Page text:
Part of being an SA involves creating new file systems as databases and applications expand. The creation process usually requires a bit of detective work, since block sizes, inodes, journal size, and a variety of other file system attributes can boost or hamper performance. Whenever I take over control of a new server, I like to run mkfs with the “-m”( show how a file system was created) option against all of the existing file systems:
$ /usr/sbin/mkfs -F vxfs -m /dev/vx/rdsk/oradg/oravol01
mkfs -F vxfs -o bsize=8192,version=6,inosize=256,logsize=2048,largefiles /dev/vx/rdsk/oradg/oravol01 20971584
$ /usr/sbin/mkfs -F ufs -m /dev/dsk/c0t0d0s0
mkfs -F ufs -o nsect=255,ntrack=16,bsize=8192,fragsize=1024,cgsize=26,free=1, rps=90,nbpi=8154,opt=t,apc=0,gap=0,nrpos=8,maxcontig=16,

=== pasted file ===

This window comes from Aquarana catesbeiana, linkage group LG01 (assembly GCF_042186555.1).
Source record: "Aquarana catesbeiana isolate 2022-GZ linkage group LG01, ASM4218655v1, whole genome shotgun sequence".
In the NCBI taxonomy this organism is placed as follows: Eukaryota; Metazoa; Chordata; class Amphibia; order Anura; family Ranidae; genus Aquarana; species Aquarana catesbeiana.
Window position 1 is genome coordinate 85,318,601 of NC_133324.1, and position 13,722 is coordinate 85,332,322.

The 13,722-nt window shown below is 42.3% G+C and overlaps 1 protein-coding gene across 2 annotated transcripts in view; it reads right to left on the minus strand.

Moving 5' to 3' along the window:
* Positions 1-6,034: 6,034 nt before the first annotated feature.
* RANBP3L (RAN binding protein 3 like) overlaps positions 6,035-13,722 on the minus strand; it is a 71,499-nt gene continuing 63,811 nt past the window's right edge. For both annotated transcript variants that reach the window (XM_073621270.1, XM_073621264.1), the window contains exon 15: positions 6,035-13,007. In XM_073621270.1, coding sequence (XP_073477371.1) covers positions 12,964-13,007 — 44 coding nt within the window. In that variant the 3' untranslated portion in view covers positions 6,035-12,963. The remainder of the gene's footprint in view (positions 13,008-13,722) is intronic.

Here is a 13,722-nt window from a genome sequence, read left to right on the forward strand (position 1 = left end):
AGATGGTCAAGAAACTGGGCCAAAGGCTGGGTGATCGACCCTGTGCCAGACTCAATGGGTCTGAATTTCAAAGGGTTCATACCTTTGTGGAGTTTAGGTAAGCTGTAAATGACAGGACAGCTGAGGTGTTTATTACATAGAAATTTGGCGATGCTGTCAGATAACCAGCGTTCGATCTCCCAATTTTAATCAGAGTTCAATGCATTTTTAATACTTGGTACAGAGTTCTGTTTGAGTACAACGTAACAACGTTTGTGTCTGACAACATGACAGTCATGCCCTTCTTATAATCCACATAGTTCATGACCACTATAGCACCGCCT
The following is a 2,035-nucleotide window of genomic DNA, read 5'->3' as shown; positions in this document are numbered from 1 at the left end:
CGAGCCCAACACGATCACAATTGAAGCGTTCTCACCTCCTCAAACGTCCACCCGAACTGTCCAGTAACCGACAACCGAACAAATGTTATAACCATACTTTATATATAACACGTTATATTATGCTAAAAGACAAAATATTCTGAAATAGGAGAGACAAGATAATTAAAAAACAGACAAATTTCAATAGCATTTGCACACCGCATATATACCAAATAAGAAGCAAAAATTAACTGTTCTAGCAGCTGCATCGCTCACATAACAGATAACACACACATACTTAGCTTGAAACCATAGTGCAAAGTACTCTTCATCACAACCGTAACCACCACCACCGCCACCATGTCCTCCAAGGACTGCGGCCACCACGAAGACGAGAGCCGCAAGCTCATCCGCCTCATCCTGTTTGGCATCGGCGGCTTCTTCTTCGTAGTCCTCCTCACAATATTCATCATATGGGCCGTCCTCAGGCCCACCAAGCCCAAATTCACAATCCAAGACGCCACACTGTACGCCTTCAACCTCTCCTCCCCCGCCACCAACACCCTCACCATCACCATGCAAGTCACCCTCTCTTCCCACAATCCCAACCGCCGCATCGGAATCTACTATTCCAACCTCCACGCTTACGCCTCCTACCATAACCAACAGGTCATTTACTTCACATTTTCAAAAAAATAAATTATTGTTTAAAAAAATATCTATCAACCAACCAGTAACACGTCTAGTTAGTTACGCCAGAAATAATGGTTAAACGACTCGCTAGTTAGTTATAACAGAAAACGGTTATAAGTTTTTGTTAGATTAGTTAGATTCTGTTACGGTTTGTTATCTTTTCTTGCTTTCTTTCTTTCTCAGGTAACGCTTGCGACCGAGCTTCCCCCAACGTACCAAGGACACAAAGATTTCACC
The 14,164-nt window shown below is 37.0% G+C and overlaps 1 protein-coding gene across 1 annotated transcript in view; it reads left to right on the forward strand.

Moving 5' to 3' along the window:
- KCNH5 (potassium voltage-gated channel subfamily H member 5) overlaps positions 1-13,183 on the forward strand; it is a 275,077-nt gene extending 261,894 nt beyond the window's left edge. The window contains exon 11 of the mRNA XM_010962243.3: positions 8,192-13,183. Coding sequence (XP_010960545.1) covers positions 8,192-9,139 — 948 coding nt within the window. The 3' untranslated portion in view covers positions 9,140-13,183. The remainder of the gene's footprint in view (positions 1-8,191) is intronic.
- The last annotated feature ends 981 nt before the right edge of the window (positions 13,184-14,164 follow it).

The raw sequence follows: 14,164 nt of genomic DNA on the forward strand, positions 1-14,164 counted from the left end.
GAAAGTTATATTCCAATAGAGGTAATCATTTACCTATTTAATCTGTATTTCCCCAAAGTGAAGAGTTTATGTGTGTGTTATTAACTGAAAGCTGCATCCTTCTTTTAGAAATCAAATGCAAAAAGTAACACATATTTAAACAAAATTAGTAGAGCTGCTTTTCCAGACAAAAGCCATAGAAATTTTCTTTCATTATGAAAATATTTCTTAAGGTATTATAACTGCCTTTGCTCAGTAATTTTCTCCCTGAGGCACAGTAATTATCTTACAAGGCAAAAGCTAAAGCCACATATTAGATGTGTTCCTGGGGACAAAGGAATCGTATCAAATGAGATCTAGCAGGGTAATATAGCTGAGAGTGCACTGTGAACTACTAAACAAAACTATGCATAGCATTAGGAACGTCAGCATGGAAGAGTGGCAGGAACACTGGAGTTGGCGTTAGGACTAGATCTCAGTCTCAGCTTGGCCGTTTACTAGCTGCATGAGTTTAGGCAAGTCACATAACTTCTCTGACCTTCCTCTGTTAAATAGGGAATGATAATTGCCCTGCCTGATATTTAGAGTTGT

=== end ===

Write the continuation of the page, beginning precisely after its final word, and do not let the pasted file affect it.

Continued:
mtb=n /dev/dsk/c0t0d0s0 193245120
The “-m” option will print the options passed to mkfs at file system creation time. This information can be invaluable for reverse engineering why something was created (or changed) with a specific option. I am not sure if this option is available on other Operating Systems, but Solaris definitely supports it.